The head of the country’s main medical group says we are waging ‘yesterday’s war’ against the coronavirus pandemic


FILE – In this file photo from Aug.31, 2021, a registered nurse holds the hand of a COVID-19 patient in the intensive medical care unit (MICU) at St. Luke’s Boise Medical Center in Boise, Idaho. An advocacy group for the elderly has filed a civil rights lawsuit against Idaho over state guidelines on “standards of crisis care” for overwhelmed hospitals during the coronavirus pandemic. Justice in Aging wants the US Department of Health and Human Services to investigate Idaho’s healthcare rationing plan, saying it discriminates against older people by using factors such as age to prioritize patients who can access life-saving care. (AP Photo / Kyle Green, File)

PORTSMOUTH, Va. (WAVY) – By air, sea and land, when the nation’s troops train, they often train for the next war. So what is a former US Air Force medic who spent three years at the home of 1st fighter squadron, in Hampton, Virginia, have to say about the status of the war against the coronavirus pandemic?

“It’s a bit like fighting the next war. Looks like we were fighting yesterday ‘s war ”, declared Dr Gerald Harmon, who was appointed president of the American Medical Association last year.

Maya Goode, a COVID-19 technician, performs a test on Jessica Sanchez outside the Asthenis Pharmacy in Providence, RI on December 7, 2021. Scientists are seeing signals that the alarming COVID-19 omicron wave could have peaked in Britain and is about to do the same in the United States, in which case cases may start to drop dramatically. (AP Photo / David Goldman, on file)

WADA joined the Advertising advice to spread the word about the coronavirus pandemic, which Harmon says is still a winnable war.

“We can still overcome this. We can handle this transmissibility [omicron]. The best way to protect yourself from illness or death is to get vaccinated and implement public social health measures, ”Harmon said.

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But on the way to victory, Harmon says the Centers for Disaster Control and Prevention created a potential setback by reducing the recommended isolation time from 10 days to five days for those recovering from coronavirus infection. They should wear a mask for the next five days when surrounded by other people.

The CDC has confirmed a new fatal case of melioidosis in a patient from Georgia. Health officials believe this year’s four cases – which were seen in four separate states – could have a common source in a tainted imported product. (AP Photo / David Goldman, on file)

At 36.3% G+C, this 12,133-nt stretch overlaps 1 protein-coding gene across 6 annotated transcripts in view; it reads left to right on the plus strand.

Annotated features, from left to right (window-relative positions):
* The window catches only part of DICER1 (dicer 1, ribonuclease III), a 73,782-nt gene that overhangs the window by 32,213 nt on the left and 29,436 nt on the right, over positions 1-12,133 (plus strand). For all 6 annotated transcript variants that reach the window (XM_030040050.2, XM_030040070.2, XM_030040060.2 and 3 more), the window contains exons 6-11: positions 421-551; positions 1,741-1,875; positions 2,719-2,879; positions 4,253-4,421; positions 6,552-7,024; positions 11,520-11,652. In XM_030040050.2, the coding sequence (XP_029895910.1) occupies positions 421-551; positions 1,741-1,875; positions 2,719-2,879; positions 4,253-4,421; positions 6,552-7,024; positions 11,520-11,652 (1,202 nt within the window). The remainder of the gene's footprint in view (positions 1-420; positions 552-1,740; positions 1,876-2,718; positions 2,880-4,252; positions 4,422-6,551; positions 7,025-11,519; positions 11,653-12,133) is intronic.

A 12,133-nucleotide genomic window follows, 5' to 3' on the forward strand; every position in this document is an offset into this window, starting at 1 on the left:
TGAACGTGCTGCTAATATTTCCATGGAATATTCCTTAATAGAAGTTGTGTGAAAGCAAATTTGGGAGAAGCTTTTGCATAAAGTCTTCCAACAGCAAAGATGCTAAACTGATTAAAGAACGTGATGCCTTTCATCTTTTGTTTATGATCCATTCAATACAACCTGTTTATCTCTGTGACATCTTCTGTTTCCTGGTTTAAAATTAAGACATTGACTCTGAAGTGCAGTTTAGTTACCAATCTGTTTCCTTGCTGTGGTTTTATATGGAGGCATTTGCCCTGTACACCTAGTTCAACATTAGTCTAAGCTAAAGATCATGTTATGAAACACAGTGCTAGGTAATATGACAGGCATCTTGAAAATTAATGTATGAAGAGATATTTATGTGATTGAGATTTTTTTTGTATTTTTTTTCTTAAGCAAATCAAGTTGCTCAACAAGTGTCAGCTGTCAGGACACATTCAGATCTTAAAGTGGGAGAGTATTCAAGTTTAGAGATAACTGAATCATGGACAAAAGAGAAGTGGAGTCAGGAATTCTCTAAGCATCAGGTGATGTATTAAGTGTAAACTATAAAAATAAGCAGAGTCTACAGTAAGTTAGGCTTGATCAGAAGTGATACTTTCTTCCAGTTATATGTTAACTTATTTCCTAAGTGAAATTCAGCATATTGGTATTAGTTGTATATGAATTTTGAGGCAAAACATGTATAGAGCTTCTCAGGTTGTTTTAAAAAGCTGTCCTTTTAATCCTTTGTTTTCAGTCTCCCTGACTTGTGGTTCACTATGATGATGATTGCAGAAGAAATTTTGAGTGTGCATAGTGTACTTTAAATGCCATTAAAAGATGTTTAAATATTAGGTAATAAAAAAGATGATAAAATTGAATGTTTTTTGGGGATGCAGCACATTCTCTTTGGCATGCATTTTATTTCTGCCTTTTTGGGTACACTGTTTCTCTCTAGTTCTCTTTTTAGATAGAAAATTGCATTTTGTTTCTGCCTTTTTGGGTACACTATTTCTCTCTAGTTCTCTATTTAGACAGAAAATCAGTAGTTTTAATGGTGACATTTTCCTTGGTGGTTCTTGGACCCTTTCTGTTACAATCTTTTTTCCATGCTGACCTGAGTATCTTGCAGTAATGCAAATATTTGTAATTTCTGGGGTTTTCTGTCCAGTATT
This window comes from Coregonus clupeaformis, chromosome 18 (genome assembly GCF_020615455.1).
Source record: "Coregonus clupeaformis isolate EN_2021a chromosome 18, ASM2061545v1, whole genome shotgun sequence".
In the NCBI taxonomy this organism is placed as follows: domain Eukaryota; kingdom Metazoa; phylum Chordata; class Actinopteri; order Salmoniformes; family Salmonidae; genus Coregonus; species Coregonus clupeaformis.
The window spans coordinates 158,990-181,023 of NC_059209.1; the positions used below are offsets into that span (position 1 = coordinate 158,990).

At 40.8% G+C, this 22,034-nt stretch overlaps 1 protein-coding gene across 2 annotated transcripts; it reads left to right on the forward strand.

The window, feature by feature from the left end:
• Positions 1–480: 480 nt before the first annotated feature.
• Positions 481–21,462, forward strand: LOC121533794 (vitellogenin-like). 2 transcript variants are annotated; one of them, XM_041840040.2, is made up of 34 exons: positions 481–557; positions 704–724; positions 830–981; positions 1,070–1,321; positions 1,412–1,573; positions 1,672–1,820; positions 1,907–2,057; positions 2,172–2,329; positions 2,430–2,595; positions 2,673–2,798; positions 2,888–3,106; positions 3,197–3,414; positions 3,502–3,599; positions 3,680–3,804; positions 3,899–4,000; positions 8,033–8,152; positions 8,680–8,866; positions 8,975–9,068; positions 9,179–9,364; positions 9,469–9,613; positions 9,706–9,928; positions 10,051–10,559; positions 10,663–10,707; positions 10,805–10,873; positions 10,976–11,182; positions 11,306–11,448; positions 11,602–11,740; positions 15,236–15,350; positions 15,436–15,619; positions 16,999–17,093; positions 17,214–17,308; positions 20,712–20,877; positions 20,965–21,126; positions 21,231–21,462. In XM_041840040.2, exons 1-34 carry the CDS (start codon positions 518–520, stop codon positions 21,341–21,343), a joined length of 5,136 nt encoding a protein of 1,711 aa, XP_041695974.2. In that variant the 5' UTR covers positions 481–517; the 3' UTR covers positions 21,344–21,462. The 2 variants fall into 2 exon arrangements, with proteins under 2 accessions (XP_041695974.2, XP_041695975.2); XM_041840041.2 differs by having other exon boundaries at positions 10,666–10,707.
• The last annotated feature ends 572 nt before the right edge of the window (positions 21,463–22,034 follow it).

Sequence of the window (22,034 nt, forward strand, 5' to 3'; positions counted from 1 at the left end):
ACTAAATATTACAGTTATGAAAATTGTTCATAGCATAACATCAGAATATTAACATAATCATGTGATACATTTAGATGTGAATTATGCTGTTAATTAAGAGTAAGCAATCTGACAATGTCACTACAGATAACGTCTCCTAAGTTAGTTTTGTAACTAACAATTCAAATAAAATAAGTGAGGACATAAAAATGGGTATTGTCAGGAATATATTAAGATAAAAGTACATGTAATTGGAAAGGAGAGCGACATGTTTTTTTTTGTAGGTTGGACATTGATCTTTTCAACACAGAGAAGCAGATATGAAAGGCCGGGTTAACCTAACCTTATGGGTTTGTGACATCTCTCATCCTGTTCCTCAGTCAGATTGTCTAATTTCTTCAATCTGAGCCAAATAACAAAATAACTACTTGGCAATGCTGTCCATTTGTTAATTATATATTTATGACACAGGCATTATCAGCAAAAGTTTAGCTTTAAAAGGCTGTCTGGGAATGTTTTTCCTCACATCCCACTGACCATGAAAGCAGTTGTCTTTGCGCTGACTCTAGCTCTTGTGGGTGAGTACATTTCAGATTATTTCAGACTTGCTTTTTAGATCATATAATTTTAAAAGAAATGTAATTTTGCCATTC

“It’s confusing; I think it’s a risk. We have data – even on the CDC’s website – that shows up to one in three people still shed the virus and are contagious after five days. So I am concerned that if we put a significant number of people back into the workforce and into schools, we could – unintentionally – spread a fair amount of a highly contagious virus in the community and exacerbate the problem, ”said Harmon in a Zoom interview.

So what are the doctor’s orders?

“I tell my patients and recommend a minimum of seven days because most studies have actually shown that you stop shedding the virus in five to six days, but seven is definitely more confidence to have. lack of a negative test and we have a shortage of these supplies, ”Harmon said.

A long queue forms outside the COVID-19 test site at the Military Circle Mall in Norfolk on Monday, January 3, 2022. (WAVY PHOTO)

And, he has a weapon for the parallel war against the pandemic misinformation and disinformation that often spreads on social media.

“If you’re going to be spending time surfing the internet looking for things on social media, go to That way, you will be encouraged to get vaccinated and take the public health measures we need to take to prevent the transmission of this virus, ”Harmon added.

Regina Mobley: “If you were to write a letter to doctors for the year 2050, what lessons would you share with them on what we have learned about the coronavirus pandemic which was first identified in 2020?

Dr. Gerald Harmon: “Think about the next pandemic; be proactive about what we are doing right now.

Inspired by the physician and patriot of the American Revolutionary War Dr Joseph Warren, Harmon has some advice for doctors of the future who will fight the next global pandemic.

“Act worthy of yourself; you have a strong vocation for health professionals. Use all these talents for the public good. Do what you and I wrote about applying to medical school or nursing school: “I want to serve humanity with my skills. “Act worthy of yourself,” Harmon said.

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